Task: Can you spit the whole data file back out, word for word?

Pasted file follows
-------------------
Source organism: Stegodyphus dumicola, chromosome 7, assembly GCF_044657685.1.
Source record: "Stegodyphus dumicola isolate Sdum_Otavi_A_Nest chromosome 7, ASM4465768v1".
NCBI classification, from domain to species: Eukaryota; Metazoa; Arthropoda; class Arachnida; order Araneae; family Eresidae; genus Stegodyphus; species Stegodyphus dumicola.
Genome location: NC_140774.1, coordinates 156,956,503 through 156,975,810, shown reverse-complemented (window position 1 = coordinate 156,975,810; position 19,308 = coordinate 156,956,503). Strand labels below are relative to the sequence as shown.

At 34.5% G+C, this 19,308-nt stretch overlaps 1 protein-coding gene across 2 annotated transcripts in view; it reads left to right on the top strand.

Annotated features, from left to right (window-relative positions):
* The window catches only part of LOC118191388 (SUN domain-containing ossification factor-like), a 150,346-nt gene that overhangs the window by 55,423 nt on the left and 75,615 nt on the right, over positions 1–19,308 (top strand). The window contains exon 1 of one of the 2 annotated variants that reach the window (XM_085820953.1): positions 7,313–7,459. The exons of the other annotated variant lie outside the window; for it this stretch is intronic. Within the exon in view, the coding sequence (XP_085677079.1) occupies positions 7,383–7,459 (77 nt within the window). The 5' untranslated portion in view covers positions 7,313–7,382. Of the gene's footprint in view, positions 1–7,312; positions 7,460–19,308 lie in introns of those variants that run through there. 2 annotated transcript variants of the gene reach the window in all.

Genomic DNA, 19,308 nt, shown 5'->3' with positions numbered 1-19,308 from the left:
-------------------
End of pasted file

Source organism: Stegodyphus dumicola, chromosome 7, assembly GCF_044657685.1.
Source record: "Stegodyphus dumicola isolate Sdum_Otavi_A_Nest chromosome 7, ASM4465768v1".
NCBI classification, from domain to species: Eukaryota; Metazoa; Arthropoda; class Arachnida; order Araneae; family Eresidae; genus Stegodyphus; species Stegodyphus dumicola.
Genome location: NC_140774.1, coordinates 156,956,503 through 156,975,810, shown reverse-complemented (window position 1 = coordinate 156,975,810; position 19,308 = coordinate 156,956,503). Strand labels below are relative to the sequence as shown.

At 34.5% G+C, this 19,308-nt stretch overlaps 1 protein-coding gene across 2 annotated transcripts in view; it reads left to right on the top strand.

Annotated features, from left to right (window-relative positions):
* The window catches only part of LOC118191388 (SUN domain-containing ossification factor-like), a 150,346-nt gene that overhangs the window by 55,423 nt on the left and 75,615 nt on the right, over positions 1–19,308 (top strand). The window contains exon 1 of one of the 2 annotated variants that reach the window (XM_085820953.1): positions 7,313–7,459. The exons of the other annotated variant lie outside the window; for it this stretch is intronic. Within the exon in view, the coding sequence (XP_085677079.1) occupies positions 7,383–7,459 (77 nt within the window). The 5' untranslated portion in view covers positions 7,313–7,382. Of the gene's footprint in view, positions 1–7,312; positions 7,460–19,308 lie in introns of those variants that run through there. 2 annotated transcript variants of the gene reach the window in all.

Genomic DNA, 19,308 nt, shown 5'->3' with positions numbered 1-19,308 from the left: